Study under review: Caffeine, CYP1A2 genotype, and endurance performance in athletes
Caffeine is recommended for and used by athletes because of its performance-enhancing effects, especially when it comes to endurance exercise performance. But not everyone benefits, and not all studies report significant improvements in endurance exercise performance. For instance, one small study reported individual improvements ranging from 5% to 87% for running and 10% to 156% for cycling.
While some of the inconsistencies across studies may be due to differences in study design, participants, and caffeine dosage, another more pervasive and less obvious culprit is interindividual differences in caffeine metabolism.
Caffeine is almost completely metabolized by cytochrome P450 1A2 (CYP1A2), a liver enzyme encoded by the CYP1A2 gene that is known to process drugs and toxins. A single nucleotide difference at a specific location (rs762551) in the gene can change the enzyme’s effectiveness, granting individuals with an AA genotype faster caffeine metabolism than CC or AC genotype carriers.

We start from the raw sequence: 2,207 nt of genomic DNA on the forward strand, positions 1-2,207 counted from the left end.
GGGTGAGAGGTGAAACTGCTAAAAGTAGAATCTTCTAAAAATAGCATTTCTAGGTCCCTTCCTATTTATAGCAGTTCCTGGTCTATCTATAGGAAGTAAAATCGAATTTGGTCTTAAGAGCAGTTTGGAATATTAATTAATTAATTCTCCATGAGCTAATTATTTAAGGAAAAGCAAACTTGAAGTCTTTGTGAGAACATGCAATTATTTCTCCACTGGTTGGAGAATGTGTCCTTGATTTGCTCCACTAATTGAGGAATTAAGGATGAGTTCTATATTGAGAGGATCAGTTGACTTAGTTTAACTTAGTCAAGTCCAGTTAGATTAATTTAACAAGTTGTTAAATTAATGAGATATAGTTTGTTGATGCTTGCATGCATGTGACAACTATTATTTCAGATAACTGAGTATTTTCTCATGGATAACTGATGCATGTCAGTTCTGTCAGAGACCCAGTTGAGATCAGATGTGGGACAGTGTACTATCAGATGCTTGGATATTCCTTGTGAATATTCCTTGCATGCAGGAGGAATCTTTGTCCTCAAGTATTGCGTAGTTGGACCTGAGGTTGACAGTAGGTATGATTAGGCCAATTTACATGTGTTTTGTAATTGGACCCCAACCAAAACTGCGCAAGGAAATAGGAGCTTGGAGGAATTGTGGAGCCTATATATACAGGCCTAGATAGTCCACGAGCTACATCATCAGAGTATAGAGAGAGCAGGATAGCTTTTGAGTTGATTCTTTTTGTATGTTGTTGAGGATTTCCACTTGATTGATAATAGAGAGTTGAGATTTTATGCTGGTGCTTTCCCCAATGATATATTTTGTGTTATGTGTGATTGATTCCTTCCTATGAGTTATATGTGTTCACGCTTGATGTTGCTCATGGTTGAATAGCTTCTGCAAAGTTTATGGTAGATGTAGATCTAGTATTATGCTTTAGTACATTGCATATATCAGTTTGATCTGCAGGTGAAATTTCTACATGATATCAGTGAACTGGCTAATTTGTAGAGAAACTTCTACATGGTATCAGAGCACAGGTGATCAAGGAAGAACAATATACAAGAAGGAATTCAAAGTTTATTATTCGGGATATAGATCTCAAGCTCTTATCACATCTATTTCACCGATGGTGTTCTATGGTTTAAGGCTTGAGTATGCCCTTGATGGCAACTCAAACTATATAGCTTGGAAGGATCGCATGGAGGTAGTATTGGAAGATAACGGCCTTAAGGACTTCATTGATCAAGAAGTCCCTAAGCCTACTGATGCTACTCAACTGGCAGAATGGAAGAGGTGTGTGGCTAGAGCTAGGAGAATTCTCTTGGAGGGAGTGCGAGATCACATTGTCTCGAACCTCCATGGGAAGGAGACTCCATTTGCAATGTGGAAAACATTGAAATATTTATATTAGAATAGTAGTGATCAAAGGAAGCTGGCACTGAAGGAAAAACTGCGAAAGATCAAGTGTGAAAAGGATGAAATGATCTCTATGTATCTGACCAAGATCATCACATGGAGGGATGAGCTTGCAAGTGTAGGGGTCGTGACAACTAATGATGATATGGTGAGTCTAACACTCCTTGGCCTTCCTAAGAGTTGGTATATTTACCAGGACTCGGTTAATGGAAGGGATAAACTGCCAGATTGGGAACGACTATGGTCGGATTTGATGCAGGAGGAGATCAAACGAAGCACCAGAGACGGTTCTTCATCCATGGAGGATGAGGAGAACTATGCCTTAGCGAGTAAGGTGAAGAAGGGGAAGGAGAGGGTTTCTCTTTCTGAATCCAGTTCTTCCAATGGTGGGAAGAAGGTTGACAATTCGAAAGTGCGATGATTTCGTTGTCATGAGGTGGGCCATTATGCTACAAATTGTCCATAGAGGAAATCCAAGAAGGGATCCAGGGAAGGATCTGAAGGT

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Other Articles in Issue #44 (June 2018)
Interview: Marion Nestle, MPH, PhD
We discuss all things nutrition and epidemiology with preeminent researcher and author Marion Nestle.
Counting hours, not calories: a potential prediabetes solution
Restricting eating to a few hours a day could have health benefits for people with prediabetes. But does the timing of the eating window matter?
The effects of soy vs. animal protein supplementation on muscle mass and strength
In theory, soy protein is inferior to protein derived from animal products due to its lower relative amount of essential amino acids. But what about in practice?
Short-term keto diets and athletic power
Keto diets can help athletes shed weight quickly. But do they also shed performance?
Caffeinated resistance exercise may not be for everyone
This study found that only people with a certain type of gene seem to benefit from caffeine before lifting.
Interview: Dr. Nural Cokcetin, PhD
In this interview, we pick honey researcher Nural Cokcetin’s brain about honey’s antimicrobial and prebiotic effects.
Can you spice your way to better health with ginger?
Ginger may help with weight loss and improve metabolic markers in people with obesity or overweight.
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